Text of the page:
Traditional Board Games

Shatranj Problem, June 2014

Shatranj problem, June 2014
Shatranj problem, June 2014

Saturday, 21st June 2014

It's time for another puzzle for mediaeval chess, also known as shatranj. The solution to last month's problem is: 1. Knight f8-e6 (check), Pawn d7xe6; 2. Rook f7-d7 (check), Queen c6xd7; 3. Knight c5-b7 (check), King d8-e8; 4. Pawn f6-f7 (check), King e8-f8; 5. Pawn f7-g7 (check), King f8xf7; Rook c3-f3 (check), King f7-g8; Rook f3-f8 (check), King g8-h7; Rook f8-h8 checkmate. I noticed that on the third move the king could have moved to e7 instead, but it's beyond my chess skills to see why this was not discovered.

A Reminder of the Rules of Shatranj

The start of a game of shatranj.
The start of a game of shatranj.

This is a brief reminder, for chess players, about how shatranj, or mediaeval chess, differs from the modern game.

The king, rook and knight move as the modern pieces do. The pawn only ever moves one step forward, never two. The bishop moves exactly two squares diagonally, and can jump over a piece in the way. The queen moves diagonally to an adjacent square, much like a draughts king.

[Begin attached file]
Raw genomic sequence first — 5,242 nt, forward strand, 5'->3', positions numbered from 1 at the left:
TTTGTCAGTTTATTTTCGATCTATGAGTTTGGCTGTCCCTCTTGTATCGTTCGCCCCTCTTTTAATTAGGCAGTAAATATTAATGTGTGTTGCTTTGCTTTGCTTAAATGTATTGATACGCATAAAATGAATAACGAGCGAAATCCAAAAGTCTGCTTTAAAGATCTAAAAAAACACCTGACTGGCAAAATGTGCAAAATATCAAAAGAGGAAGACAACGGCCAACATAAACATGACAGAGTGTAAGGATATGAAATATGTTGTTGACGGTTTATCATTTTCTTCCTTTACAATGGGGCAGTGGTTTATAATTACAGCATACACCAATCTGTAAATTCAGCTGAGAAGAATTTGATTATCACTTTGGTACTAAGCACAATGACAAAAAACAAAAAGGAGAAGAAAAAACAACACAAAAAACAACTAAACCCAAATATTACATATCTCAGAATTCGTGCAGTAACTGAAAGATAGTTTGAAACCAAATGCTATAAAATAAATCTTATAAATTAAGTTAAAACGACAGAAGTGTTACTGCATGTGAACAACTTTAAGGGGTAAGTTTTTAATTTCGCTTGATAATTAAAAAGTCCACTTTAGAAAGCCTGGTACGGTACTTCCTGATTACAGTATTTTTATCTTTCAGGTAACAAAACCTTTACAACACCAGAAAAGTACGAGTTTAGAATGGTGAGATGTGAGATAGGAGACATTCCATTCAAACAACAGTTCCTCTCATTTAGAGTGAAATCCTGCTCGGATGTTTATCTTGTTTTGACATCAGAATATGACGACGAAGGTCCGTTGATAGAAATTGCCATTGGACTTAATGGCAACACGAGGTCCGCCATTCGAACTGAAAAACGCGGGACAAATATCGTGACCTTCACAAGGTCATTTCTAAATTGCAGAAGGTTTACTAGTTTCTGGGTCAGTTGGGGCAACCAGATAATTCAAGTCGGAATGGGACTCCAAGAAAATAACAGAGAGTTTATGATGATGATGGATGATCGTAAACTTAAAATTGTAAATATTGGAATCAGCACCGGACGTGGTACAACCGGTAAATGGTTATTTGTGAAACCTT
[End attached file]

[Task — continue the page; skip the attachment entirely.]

Castling and en-passant moves are unknown. A pawn always promotes to a queen. Stalemate is a loss for the trapped player, and if one side is reduced to only a king then that player has lost the game.

The diagram shows the full setup of the pieces, and illustrates the symbols used for each of the pieces in the mediaeval game. For a full discussion of the game, including a full set of rules, see the Shatranj page.

This month's puzzle has two solutions. Can you find both of them? White is to move first and win. If you think you know the solution, please do post it in the comments here!


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